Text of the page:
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What a difference a night can make.

Thursday morning’s auction in New York of less-valuable modern and contemporary works from the A. Alfred Taubman collection easily trumped Wednesday night’s sluggish sales, at least in terms of meeting or beating auction house Sotheby’s price spread.

“It’s going much better today than last night,” said Detroit gallerist David Klein, in New York for the two Taubman auctions. “This is what an auction really feels like.”

Most of the 123 sculptures, collages and works on paper hit their minimum price, unlike Wednesday’s far pricier “Masterworks” by the likes of Picasso, Pollock, Sargent and Rothko, many of which failed to cross that threshold.

“The pieces today are so more accessible,” Klein said. “A lot more people can afford this material.”

Sotheby’s worldwide head of contemporary art agreed.

“Last night felt a little slow,” said Alexander Rotter, “but bidding on multimillion dollar items takes time and a lot of money. It’s not that there is such a wealth of people willing to spend $15 million.”

Klein also suggested there were built-in problems with some of Wednesday night’s “Masterworks” that may have undercut prices.

“I think there were quality and condition issues in some of the lots,” Klein said. “Estimates were very aggressive and the expectations enormous — it was supposed to be the second coming.”

Indeed, several pieces Wednesday failed to attract any bids whatsoever, a desultory performance that led New York art financier Asher Edelman to call the proceedings “messy” and “awful.”

Thursday’s big winners, at least in proportionate terms, were Robert Graham’s small nude statue, “Elisa,” which sold for six times its high at $210,000, and Richard Gerstl’s “Dame mit Federhut” that brought in four times its top estimate, for $3.1 million.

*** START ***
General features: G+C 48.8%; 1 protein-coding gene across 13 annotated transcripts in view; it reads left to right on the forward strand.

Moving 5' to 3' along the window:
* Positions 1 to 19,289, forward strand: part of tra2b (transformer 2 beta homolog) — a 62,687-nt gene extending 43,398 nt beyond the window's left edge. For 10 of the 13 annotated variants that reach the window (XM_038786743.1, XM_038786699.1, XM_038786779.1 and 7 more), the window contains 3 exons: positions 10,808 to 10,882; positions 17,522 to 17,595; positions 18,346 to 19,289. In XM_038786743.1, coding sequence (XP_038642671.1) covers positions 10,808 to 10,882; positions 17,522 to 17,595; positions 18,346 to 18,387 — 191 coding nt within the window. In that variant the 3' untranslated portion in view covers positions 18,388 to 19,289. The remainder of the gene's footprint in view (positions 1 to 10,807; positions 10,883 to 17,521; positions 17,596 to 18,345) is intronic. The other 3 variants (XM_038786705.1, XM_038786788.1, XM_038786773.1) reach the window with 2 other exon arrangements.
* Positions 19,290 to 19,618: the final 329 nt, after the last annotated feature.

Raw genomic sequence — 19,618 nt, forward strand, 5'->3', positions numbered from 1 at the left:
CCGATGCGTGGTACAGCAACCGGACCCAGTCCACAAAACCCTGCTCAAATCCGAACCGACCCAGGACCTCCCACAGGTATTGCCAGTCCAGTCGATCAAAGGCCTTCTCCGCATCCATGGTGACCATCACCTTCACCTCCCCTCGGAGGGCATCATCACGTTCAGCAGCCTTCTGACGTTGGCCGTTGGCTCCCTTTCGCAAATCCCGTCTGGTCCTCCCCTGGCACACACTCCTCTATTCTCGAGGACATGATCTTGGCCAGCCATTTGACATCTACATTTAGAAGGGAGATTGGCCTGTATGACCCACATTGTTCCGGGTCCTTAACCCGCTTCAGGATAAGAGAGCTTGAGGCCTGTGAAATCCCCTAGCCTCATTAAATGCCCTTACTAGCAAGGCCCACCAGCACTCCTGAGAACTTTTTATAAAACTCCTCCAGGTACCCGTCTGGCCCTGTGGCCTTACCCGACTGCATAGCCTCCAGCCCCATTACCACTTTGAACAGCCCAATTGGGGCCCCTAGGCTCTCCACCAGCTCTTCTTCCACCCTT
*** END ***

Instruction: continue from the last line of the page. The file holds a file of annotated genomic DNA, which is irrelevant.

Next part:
A series of vaguely pornographic Gustav Klimt drawings, for the most part easily beat their lows and in one case well exceeded the high peg, fetching $330,000.

An elegant gold screen by Cranbrook's legendary Harry Bertoia sold for $650,000, almost twice the Sotheby's high estimate.

A Paul Gaugin landscape beat its high, but in other cases — as with a couple Degas drawings and one Calder mobile — a famous name wasn’t enough to push the price over the low-ball estimates.

Thursday’s crowd was much smaller than the roughly 1,000 visitors the night before — heavier on working art dealers than socialites and celebrities. (On Wednesday, Detroiter Marsha Miro reported spotting Woody Allen and Valentino, the designer, not too far from her seat.)

The Taubman auctions have attracted huge attention, both in Detroit and nationwide. The Detroit real-estate developer and philanthropist bought Sotheby’s in 1983, but was convicted in a price-fixing scandal with Christie’s, and in 2001 served 10 months in a federal minimum-security prison.

The Michigan-born billionaire developer, whose company developed the Great Lakes Crossing mall in Auburn Hills and Twelve Oaks Mall in Novi, among many others, collected art of every period, genre and medium, from the old masters to contemporary art. He died in April at 91.

Sotheby’s also made a huge bet on the four Taubman Collection auctions, guaranteeing the former chairman’s heirs a payout of $500 million after a bidding war with Christie’s boosted the price.

But Rotter warns that observers shouldn’t be too quick to call Wednesday evening’s sales disappointing.

“I just want to say that $377 million in one evening,” which was Wednesday’s total take, “with 90 percent sales is not something that I’m ashamed of.”

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